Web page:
Things are virtually back to where they were before Nitish Kumar came to power in Bihar more than a decade ago. On November 24, 2005, Nitish was voted to power with the support of the Bharatiya Janata Party (BJP). The slogan that then caught the imagination of the electorate pushing the Rashtriya Janata Dal (RJD) government out of power was Nitish’s assurance of developing Bihar. Yet today, the state has regressed to the situation that existed prior to Nitish taking charge. In fact, it can even be argued that the prevailing situation – at least in some respects – is far worse than what it was 12 years ago.
If on the one hand there is political uncertainty and arm-twisting by the BJP, there is also the no less worrisome precarious economic situation with a slide in investment. Let’s consider the political instability. For the last four years, for apparently no valid reason, Bihar has witnessed political volatility at the top with frequent changes in government. This has contributed to a virtual policy paralysis in the state. No doubt, Nitish’s own vulnerability too has increased. Unlike in the past, when the chief minister was comfortably calling the shots, today he can be publicly criticised by a BJP legislator or even a legislator from his own party, the Janata Dal (United).
In contrast, one still recalls how on June 16, 2013, Nitish sacked all of the 11 BJP ministers in his cabinet in one fell swoop and snapped ties with the party, ending his 17-year association with it. That meant abandoning a formidable NDA alliance and reducing the ruling dispensation in Bihar to a minority JD(U) government, with 115-odd MLAs in the 243-strong assembly. But political stability continued to elude Nitish.
In the wake of his party’s poor performance in the 2014 Lok Sabha elections, owning moral responsibility, Nitish quit chief ministership. He hand-picked Jitan Ram Manjhi, a Mahadalit minister from his cabinet, to become his successor. But as Manjhi upped his ante, asserting independence, Nitish started to feel increasingly uneasy. Relations between Manjhi and Nitish went steadily downhill. This, in turn, affected governance and administration, with two competing power centres fighting each other. The number of JD(U) legislators plummeted to 97, with some among them joining Manjhi’s new outfit, Hindustani Awam Morcha.
The JD(U)’s slide in numbers propelled Nitish to consider renewing ties with his friend-turned-foe Lalu Prasad Yadav. He calculated that the support of 25 RJD MLAs could bail his government out of crisis. But that was not all. What Nitish seemed to have in mind was the prospect of uniting half a dozen parties of the Janata Parivar, bringing them under one umbrella. Many political analysts believed that Nitish wanted to project himself as a prime ministerial candidate of the Janata conglomerate.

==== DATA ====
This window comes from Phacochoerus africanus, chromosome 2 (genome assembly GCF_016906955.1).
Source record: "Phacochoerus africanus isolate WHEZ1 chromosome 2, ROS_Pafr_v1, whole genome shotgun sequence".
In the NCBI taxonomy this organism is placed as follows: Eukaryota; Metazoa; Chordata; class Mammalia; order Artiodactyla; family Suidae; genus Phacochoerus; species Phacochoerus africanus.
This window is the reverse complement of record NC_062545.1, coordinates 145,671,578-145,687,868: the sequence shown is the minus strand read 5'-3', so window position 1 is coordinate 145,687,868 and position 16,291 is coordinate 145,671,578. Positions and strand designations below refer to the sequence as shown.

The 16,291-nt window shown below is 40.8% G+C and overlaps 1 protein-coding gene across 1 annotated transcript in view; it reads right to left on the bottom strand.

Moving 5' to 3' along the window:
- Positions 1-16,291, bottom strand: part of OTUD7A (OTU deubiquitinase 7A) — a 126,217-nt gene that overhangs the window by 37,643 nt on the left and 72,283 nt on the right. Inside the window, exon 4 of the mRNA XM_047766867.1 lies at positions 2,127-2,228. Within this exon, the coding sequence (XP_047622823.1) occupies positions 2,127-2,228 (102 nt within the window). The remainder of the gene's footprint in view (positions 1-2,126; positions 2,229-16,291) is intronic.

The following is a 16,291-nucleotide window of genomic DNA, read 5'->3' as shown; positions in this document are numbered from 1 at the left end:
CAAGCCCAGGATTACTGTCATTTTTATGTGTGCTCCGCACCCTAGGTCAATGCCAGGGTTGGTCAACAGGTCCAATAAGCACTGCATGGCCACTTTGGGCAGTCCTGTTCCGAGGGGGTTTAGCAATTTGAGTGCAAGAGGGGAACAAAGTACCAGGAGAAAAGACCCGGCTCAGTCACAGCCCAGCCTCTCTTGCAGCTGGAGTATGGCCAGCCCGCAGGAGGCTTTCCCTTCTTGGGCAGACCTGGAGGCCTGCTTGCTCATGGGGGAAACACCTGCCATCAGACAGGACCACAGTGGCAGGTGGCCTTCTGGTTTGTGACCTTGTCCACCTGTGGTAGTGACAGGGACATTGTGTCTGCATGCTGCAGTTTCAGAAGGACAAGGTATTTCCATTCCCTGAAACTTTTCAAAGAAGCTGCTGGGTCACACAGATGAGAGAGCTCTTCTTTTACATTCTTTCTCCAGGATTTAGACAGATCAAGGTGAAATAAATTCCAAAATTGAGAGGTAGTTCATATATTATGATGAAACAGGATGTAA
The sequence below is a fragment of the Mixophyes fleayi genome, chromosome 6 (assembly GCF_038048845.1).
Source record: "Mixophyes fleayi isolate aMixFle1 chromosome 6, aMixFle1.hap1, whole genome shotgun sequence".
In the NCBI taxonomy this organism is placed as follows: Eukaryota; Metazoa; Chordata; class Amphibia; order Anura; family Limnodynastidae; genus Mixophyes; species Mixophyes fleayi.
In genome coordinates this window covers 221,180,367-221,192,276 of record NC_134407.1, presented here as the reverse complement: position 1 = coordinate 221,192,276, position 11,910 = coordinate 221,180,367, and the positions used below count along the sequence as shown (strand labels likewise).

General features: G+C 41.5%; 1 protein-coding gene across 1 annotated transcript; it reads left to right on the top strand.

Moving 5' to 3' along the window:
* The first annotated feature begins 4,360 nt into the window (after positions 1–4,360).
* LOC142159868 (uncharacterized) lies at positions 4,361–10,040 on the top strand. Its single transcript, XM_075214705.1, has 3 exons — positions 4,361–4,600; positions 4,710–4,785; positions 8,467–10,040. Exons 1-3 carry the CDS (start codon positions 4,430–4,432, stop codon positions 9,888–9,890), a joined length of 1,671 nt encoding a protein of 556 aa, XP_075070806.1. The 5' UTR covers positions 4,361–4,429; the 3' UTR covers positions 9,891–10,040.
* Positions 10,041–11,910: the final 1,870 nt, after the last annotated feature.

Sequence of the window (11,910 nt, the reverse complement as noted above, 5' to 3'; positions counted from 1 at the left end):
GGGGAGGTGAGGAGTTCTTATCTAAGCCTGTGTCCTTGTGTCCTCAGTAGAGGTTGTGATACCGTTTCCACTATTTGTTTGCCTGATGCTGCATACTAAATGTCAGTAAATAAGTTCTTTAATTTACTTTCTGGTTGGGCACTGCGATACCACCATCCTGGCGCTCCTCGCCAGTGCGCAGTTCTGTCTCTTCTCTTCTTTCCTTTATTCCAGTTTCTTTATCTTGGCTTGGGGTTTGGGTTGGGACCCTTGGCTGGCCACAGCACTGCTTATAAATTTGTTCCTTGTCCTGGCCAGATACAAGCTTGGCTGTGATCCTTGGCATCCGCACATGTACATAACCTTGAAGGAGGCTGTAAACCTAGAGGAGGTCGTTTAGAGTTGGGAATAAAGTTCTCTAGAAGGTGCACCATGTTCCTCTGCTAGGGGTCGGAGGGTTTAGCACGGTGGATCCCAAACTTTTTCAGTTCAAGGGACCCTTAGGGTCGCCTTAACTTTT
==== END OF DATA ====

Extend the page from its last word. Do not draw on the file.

The Grand Alliance won a thumping victory, bagging 178 seats in Bihar’s assembly polls in November 2015. Though Nitish became the chief minister, the RJD won 80 seats, outflanking JD(U) by nine seats.
Exactly one year after the Grand Alliance victory, Prime Minister Narendra Modi launched the demonetisation project. Nitish was the first and only prominent opposition leader to welcome the policy. Thus began the chief minister’s camaraderie with the prime minister – whose politics and policies Nitish had so strongly attacked not so long ago. It was on the issue of Modi becoming BJP’s prime ministerial candidate that Nitish had snapped his ties with the party. Much seems to have changed since then.
Nine months after the note ban kicked in, on July 27, Nitish resigned as chief minister of the Grand Alliance only to become the NDA’s chief minister a day later.
Four months down the line, the state administration appears to be floundering in policy implementation. Following Nitish’s stringent prohibition policy, there has been a steep rise in liquor smuggling, with two hooch tragedies leading to seven deaths playing out within 20 days of each other.
The ill-conceived liquor policy since July 1, 2007, is largely blamed for the deteriorating economic situation in Bihar. A substantive part of the problem with prohibition lies in the manner in which the liquor ban was imposed. First, the Nitish government on July 1, 2007, adopted a new excise policy that boosted the liquor business. Thousands of shops mushroomed, some coming up even in the deep interiors of the state. Some well-known beverage firms established their plants in the state.
When this new culture of alcoholism led to a big jump in crime against women – mostly within the four walls of the house – women groups took to the streets. On July 9, 2015, volunteers of self-help groups virtually compelled Nitish to commit himself to announcing prohibition. Nitish made good on that promise after winning the last election, and on April 5, 2016, Bihar was declared dry. All the shops and plants were closed, leaving thousands of people unemployed. The state was stripped of excise duties which, till then, constituted a sizeable source of state’s revenue.
Like frequent U-turns in politics, the volte-face on the liquor policy has shaken the confidence of the investors, who are now likely to think twice before taking their business to Bihar. Unlike Yadav in the Mandalised Bihar of the 1990s, Nitish had enjoyed the full support of bureaucracy, media and even legal luminaries. Yet, by his own actions, he had cancelled out all the goodwill he had generated by his works in initial years.